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AOC Speaks Out About How She Basically ‘Served In War’ During U.S. Capitol Riot

Washington, DC – U.S. Representative Alexandria Ocasio-Cortez (D-New York) equated herself to a military war veteran and said she has been “doing therapy” to help her deal with the “trauma” she allegedly experienced during the U.S. Capitol riot on Jan. 6.

During an interview with Latino USA on May 21, Ocasio-Cortez said she and her fellow congressmembers basically “served in war” during the riot.

A U.S. Capitol Police officer found the leader of the controversial “Squad” of Democratic Socialist women hiding in her office bathroom during the uprising and ushered her towards safety.

“He was looking at me with a tremendous amount of anger and hostility,” she claimed in a dramatic Instagram live video, referring to her interaction with the officer who was trying to protect hers. “Things weren’t adding up. Like there was no partner there… and he was looking at me in all this anger and hostility.”

Ocasio-Cortez said in the video that she thought she was “going to die” during the riot and that her interaction with the Capitol Police officer terrified her all the more.

The uprising, she said, “was an all-out attempted coup.”

“If 60 seconds went differently, if a different door was opened, if a chair wasn’t barricaded in a certain way, we could have a completely different reality right now,” Ocasio-Cortez insisted during the interview. “We don’t want to acknowledge that that’s how close we got, but that is how close we got.”

Ocasio-Cortez was not in the Capitol Building during the riot and the building where her office was located did not have a security breach.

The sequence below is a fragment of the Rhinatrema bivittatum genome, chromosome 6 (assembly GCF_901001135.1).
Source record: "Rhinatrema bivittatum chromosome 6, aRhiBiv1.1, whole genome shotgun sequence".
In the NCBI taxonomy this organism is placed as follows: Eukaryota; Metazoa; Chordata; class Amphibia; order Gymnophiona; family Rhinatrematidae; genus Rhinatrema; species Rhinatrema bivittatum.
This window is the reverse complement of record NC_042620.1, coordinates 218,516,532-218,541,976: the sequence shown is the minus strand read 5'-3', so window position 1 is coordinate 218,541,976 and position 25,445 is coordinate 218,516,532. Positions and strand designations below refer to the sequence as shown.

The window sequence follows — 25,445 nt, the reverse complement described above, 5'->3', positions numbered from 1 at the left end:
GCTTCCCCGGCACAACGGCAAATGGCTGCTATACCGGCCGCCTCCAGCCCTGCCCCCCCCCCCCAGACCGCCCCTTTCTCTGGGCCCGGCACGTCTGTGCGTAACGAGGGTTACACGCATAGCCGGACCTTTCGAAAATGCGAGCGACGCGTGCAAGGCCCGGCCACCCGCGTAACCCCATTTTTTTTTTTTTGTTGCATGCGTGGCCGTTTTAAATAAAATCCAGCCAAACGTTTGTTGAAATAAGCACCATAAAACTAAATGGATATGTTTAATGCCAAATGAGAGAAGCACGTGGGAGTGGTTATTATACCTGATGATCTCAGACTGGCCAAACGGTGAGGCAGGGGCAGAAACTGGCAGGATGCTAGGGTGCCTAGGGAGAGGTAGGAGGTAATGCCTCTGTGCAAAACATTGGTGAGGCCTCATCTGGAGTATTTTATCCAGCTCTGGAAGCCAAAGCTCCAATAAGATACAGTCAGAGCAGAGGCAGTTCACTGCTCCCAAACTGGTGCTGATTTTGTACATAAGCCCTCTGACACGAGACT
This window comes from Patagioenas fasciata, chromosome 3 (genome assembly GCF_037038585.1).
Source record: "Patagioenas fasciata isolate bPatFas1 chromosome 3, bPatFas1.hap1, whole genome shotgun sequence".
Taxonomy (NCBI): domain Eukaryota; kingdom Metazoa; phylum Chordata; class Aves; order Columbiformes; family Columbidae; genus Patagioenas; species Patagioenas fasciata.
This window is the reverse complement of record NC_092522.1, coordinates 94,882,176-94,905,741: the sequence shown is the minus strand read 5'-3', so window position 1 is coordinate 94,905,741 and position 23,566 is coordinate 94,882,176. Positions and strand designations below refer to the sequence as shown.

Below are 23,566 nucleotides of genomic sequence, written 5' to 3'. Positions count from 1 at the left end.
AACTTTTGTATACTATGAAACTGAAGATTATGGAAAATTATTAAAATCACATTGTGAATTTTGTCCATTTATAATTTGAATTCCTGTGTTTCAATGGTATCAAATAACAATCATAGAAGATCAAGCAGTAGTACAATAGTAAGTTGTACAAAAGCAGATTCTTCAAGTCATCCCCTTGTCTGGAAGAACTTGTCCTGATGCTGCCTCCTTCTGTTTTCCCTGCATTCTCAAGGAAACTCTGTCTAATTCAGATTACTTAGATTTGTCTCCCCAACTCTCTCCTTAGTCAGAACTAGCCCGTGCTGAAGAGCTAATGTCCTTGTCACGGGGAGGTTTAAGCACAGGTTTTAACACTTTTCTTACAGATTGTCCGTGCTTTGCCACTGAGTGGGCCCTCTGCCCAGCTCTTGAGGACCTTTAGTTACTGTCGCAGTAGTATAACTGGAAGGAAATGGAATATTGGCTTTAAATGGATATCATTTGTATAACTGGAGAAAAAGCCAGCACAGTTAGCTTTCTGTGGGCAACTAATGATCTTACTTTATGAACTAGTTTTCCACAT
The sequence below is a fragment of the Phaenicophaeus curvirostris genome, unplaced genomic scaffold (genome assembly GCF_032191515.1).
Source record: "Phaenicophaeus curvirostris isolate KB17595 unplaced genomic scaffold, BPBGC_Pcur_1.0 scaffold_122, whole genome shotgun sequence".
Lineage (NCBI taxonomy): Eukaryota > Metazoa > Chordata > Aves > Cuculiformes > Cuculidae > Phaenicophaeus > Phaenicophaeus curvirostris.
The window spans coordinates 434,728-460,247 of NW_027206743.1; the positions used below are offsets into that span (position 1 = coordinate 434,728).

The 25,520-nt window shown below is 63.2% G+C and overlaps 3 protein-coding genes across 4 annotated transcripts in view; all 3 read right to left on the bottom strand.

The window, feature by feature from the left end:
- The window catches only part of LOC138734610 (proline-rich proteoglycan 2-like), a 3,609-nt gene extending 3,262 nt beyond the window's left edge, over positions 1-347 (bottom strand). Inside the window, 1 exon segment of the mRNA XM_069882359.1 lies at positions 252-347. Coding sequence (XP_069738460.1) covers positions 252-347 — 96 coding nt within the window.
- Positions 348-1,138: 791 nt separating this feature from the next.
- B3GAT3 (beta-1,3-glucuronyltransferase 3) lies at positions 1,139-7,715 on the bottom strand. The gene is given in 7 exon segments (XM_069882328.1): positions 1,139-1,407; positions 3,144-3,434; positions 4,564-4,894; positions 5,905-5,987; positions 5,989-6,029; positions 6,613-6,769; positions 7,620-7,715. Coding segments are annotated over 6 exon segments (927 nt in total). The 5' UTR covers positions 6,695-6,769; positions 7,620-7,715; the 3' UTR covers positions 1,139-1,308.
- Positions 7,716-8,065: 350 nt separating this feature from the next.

“They were looking for us, and we were not protected,” the congresswoman added, even though she was protected by Capitol Police and ushered to a safe area.

She credits U.S. Representative Ayanna Pressley (D-Massachusetts) with helping her come to terms with the trauma she experienced.

“After the 6th, I took some time and it was really [Rep.] Ayanna Pressley when I explained to her what happened to me, like the day of, because I ran to her office, and she was like, ‘you need to recognize trauma and that this is something that you went through, but we’re all going through,'” Ocasio-Cortez told Latino USA.

She said she was already dealing with plenty of residual trauma prior to the riot.

“I feel like I learned this the hard way after my father had passed away when I was a teenager,” she noted. “That happened at a young age and I socked it away. I had to live with that for years.”

Ocasio-Cortez said she is “doing therapy” and that she’s “slowed down” as a method of self-care.

That has been easier now that President Donald Trump is no longer in office, she said.

“I think the Trump administration had a lot of us, especially Latino communities, in a very reactive mode,” she lamented.

“I’ve had to take a beat,” Ocasio-Cortez told Latino USA. “If I take a couple months now and just be really good then I don’t have to live with this thing festering and lingering with me like a roommate in my apartment for years.”

Ocasio-Cortez also faulted Republicans for allegedly keeping white supremacy alive.

“White supremacy in and of itself is a mythology and you have to protect it in order to protect that political power, which has now become a very important base in the Republican party,” she declared.

Written by
Holly Matkin

Holly is a former probation and parole officer who is married to a sheriff’s deputy. She is a regular contributor to Signature Montana magazine, and has written feature articles for Distinctly Montana magazine.

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Written by Holly Matkin

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